“Law enforcement in Central America were completely oblivious to the criminal element being exported from the U.S. to those countries, and to the level of sophistication gang members were bringing with them,” Arriaga told The Daily Signal in an interview.
“Those countries were fertile for gang proliferation.”
As MS-13 grew its ranks from deportees returning from the U.S. to El Salvador, members also migrated back to the U.S.
“When we started deporting them, some would turn around and come right back,” McBride said. “It became a circular problem.”
Today, the Justice Department estimates that MS-13 has roughly 30,000 members worldwide and more than 10,000 in the U.S. MS-13 is active in 40 states plus the District of Columbia, the department estimates, with an especially significant presence on the East Coast, in New York, Virginia, and Maryland.
While Trump has blamed the Obama administration’s less strict immigration policies for MS-13’s growth, a Justice Department fact sheet, dated April 18, credits “great progress made” by federal, state, and local law enforcement in “diminishing” and disrupting the gang’s impact during 2009 and 2010.
Indeed, McBride says he does not blame the Obama administration for the spread of MS-13. The California gang expert notes that President Barack Obama’s Treasury Department in 2012 sanctioned the gang as a transnational criminal organization.
In January 2016, the Justice Department indicted 56 MS-13 members in the Boston area on federal racketeering conspiracy charges, some related to murder, conspiracy to commit murder, attempted murder, and drug trafficking. In March of this year, the U.S. Attorney’s Office for the Eastern District of New York indicted more than a dozen MS-13 members in seven killings on Long Island spanning three years, including the deaths of several high school students last year.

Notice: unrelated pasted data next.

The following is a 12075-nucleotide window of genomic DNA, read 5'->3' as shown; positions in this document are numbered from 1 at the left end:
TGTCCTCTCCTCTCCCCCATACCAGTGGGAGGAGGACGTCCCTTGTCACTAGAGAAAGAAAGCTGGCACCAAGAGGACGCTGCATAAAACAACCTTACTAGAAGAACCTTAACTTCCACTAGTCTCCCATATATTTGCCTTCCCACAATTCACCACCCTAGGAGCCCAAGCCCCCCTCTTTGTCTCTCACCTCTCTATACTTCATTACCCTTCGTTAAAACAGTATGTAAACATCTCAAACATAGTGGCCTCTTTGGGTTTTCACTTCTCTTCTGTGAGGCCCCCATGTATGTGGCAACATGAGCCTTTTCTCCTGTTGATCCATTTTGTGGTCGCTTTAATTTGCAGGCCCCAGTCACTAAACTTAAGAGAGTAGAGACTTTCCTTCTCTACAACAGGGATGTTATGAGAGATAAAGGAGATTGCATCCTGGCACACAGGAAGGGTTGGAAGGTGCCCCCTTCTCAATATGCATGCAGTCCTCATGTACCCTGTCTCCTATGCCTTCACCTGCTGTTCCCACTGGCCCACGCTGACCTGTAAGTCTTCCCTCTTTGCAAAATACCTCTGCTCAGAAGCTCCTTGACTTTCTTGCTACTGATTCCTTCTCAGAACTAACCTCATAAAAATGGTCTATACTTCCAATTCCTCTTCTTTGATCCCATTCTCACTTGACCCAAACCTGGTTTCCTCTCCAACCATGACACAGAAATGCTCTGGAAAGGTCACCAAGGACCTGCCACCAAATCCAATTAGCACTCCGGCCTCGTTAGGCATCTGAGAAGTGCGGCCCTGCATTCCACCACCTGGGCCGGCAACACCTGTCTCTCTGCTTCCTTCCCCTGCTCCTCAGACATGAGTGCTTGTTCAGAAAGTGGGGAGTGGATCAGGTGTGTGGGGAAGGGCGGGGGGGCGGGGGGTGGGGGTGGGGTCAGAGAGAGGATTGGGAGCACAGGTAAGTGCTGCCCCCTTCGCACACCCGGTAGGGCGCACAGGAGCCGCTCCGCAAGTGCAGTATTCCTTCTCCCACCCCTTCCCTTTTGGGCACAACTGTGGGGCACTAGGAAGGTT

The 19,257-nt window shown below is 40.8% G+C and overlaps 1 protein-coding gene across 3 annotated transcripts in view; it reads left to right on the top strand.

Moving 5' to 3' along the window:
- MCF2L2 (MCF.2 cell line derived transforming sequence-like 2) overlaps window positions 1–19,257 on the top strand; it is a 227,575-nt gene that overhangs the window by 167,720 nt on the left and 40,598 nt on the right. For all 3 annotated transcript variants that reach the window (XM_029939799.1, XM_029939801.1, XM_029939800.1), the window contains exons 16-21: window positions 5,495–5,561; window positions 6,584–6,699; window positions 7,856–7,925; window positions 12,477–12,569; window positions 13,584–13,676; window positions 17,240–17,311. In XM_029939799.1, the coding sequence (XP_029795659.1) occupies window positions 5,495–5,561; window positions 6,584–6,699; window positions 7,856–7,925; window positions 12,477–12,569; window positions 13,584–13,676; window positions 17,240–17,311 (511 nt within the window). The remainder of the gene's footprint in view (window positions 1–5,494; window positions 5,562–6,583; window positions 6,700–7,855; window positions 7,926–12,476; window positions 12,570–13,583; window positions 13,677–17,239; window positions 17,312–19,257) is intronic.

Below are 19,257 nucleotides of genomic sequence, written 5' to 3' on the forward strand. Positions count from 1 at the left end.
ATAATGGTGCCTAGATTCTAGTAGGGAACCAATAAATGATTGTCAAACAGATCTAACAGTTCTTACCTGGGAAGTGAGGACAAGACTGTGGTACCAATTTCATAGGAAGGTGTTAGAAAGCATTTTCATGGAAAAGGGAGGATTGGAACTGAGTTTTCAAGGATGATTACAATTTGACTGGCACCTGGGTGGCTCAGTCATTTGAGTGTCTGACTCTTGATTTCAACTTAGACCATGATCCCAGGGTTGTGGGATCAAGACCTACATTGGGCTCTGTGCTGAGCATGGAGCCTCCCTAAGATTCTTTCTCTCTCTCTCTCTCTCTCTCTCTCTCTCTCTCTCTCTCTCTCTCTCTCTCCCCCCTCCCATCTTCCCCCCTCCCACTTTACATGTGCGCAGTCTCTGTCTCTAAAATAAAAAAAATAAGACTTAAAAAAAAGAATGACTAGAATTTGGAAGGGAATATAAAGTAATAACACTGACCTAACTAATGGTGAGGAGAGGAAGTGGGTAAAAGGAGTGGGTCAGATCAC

The FBI started an MS-13 National Gang Task Force in 2004 to coordinate the investigative efforts of federal, state, and local law enforcement agencies against the gang.
Arriaga, a retired sergeant in the Inglewood Police Department who focused on gangs, says the FBI and U.S. Immigrations and Customs Enforcement agents today are embedded in Central America to help local police in those countries deal with the MS-13 threat.
“The MS-13 threat in Central America is on steroids compared to the threat here,” Arriaga said. “It’s good to see the Trump administration making greater emphasis of MS-13, but the enforcement aspect of this has already been there.”
Threat ‘Stays Here’:
Despite these efforts, law enforcement experts acknowledge that MS-13 remains strong.
Gang members in the U.S. have preyed on recent arrivals from Central America, many of them teenagers who traveled here alone in a surge of illegal immigration from El Salvador, Honduras, and Guatemala over the past few years.
“The best way to tackle the problem is to convince young people to stay away from the gangs,” Sessions said during his April 28 speech in Long Island.
While MS-13, which has a decentralized structure with little coordination, is not considered a major player in international drug smuggling, Olson said, the gang uses extortion to control local drug markets.
“Extortion is really their bread and butter, so if you are in a poor neighborhood and your job isn’t paying enough, or you don’t have a job and sell tortillas on the corner, [MS-13] force you to pay a tax,” Olson said. “They are extorting all economic activity. Their control of legal markets and extortion is absolute. And when they are in conflict with one another and the police, they become extraordinarily violent.”
Olson called for a multipronged strategy to defeat MS-13:
It’s not like removing a tumor, where you can cut it out and it’s gone. It stays here. Anti-gang work in the U.S. and in Central America needs to go way beyond simply trying to deport and incarcerate people. I wouldn’t say border security won’t have any impact. It’s already had a big impact. It’s one element of an overall challenge.
This first appeared in The Daily Signal here.